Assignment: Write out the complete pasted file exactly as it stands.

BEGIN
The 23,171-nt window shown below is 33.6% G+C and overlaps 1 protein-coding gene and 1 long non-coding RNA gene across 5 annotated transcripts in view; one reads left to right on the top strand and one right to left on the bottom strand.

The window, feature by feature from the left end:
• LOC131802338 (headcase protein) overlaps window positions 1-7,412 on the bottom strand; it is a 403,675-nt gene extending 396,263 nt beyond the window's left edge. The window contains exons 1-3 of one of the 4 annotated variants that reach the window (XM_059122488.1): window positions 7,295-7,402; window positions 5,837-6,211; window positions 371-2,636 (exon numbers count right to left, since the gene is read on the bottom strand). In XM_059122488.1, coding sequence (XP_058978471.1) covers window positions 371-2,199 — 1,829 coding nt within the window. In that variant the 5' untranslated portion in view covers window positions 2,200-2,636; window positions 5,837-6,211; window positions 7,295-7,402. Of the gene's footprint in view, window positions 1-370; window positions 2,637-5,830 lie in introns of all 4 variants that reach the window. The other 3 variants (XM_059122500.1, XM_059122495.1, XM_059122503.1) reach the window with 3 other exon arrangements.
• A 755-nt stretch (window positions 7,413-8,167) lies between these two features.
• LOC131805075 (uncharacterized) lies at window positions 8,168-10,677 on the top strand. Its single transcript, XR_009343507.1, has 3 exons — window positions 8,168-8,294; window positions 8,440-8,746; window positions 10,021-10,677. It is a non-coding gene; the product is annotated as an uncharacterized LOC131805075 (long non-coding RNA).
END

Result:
The 23,171-nt window shown below is 33.6% G+C and overlaps 1 protein-coding gene and 1 long non-coding RNA gene across 5 annotated transcripts in view; one reads left to right on the top strand and one right to left on the bottom strand.

The window, feature by feature from the left end:
• LOC131802338 (headcase protein) overlaps window positions 1-7,412 on the bottom strand; it is a 403,675-nt gene extending 396,263 nt beyond the window's left edge. The window contains exons 1-3 of one of the 4 annotated variants that reach the window (XM_059122488.1): window positions 7,295-7,402; window positions 5,837-6,211; window positions 371-2,636 (exon numbers count right to left, since the gene is read on the bottom strand). In XM_059122488.1, coding sequence (XP_058978471.1) covers window positions 371-2,199 — 1,829 coding nt within the window. In that variant the 5' untranslated portion in view covers window positions 2,200-2,636; window positions 5,837-6,211; window positions 7,295-7,402. Of the gene's footprint in view, window positions 1-370; window positions 2,637-5,830 lie in introns of all 4 variants that reach the window. The other 3 variants (XM_059122500.1, XM_059122495.1, XM_059122503.1) reach the window with 3 other exon arrangements.
• A 755-nt stretch (window positions 7,413-8,167) lies between these two features.
• LOC131805075 (uncharacterized) lies at window positions 8,168-10,677 on the top strand. Its single transcript, XR_009343507.1, has 3 exons — window positions 8,168-8,294; window positions 8,440-8,746; window positions 10,021-10,677. It is a non-coding gene; the product is annotated as an uncharacterized LOC131805075 (long non-coding RNA).